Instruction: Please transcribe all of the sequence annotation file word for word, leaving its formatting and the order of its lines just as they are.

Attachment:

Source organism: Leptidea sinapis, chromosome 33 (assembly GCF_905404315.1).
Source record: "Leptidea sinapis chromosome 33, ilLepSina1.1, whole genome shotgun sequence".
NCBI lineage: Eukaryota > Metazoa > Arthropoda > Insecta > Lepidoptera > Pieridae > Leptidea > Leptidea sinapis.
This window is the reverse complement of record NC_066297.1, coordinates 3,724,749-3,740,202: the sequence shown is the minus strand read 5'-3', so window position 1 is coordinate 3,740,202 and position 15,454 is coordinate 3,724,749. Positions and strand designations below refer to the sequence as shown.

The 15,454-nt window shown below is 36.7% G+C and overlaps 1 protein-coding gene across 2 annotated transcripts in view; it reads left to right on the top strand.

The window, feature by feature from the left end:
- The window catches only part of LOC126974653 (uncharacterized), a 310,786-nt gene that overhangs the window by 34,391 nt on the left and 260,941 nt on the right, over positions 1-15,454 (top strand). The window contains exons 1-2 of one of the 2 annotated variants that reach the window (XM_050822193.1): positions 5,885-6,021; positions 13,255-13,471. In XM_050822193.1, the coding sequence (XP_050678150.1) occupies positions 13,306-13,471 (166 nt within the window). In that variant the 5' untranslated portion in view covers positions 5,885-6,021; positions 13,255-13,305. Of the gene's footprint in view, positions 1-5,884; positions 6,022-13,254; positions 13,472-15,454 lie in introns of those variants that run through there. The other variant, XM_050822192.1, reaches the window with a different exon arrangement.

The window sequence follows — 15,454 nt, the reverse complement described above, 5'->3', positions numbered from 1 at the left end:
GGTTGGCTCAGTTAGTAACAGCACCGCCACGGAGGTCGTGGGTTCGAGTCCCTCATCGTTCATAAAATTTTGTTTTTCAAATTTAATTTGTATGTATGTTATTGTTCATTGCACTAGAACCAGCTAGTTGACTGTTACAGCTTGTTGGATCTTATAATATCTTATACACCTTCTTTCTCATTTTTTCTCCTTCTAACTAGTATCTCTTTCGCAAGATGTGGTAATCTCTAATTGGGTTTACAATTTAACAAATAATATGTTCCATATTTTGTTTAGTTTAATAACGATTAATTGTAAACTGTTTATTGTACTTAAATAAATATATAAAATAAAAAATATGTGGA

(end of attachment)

Source organism: Leptidea sinapis, chromosome 33 (assembly GCF_905404315.1).
Source record: "Leptidea sinapis chromosome 33, ilLepSina1.1, whole genome shotgun sequence".
NCBI lineage: Eukaryota > Metazoa > Arthropoda > Insecta > Lepidoptera > Pieridae > Leptidea > Leptidea sinapis.
This window is the reverse complement of record NC_066297.1, coordinates 3,724,749-3,740,202: the sequence shown is the minus strand read 5'-3', so window position 1 is coordinate 3,740,202 and position 15,454 is coordinate 3,724,749. Positions and strand designations below refer to the sequence as shown.

The 15,454-nt window shown below is 36.7% G+C and overlaps 1 protein-coding gene across 2 annotated transcripts in view; it reads left to right on the top strand.

The window, feature by feature from the left end:
- The window catches only part of LOC126974653 (uncharacterized), a 310,786-nt gene that overhangs the window by 34,391 nt on the left and 260,941 nt on the right, over positions 1-15,454 (top strand). The window contains exons 1-2 of one of the 2 annotated variants that reach the window (XM_050822193.1): positions 5,885-6,021; positions 13,255-13,471. In XM_050822193.1, the coding sequence (XP_050678150.1) occupies positions 13,306-13,471 (166 nt within the window). In that variant the 5' untranslated portion in view covers positions 5,885-6,021; positions 13,255-13,305. Of the gene's footprint in view, positions 1-5,884; positions 6,022-13,254; positions 13,472-15,454 lie in introns of those variants that run through there. The other variant, XM_050822192.1, reaches the window with a different exon arrangement.

The window sequence follows — 15,454 nt, the reverse complement described above, 5'->3', positions numbered from 1 at the left end:
GGTTGGCTCAGTTAGTAACAGCACCGCCACGGAGGTCGTGGGTTCGAGTCCCTCATCGTTCATAAAATTTTGTTTTTCAAATTTAATTTGTATGTATGTTATTGTTCATTGCACTAGAACCAGCTAGTTGACTGTTACAGCTTGTTGGATCTTATAATATCTTATACACCTTCTTTCTCATTTTTTCTCCTTCTAACTAGTATCTCTTTCGCAAGATGTGGTAATCTCTAATTGGGTTTACAATTTAACAAATAATATGTTCCATATTTTGTTTAGTTTAATAACGATTAATTGTAAACTGTTTATTGTACTTAAATAAATATATAAAATAAAAAATATGTGGA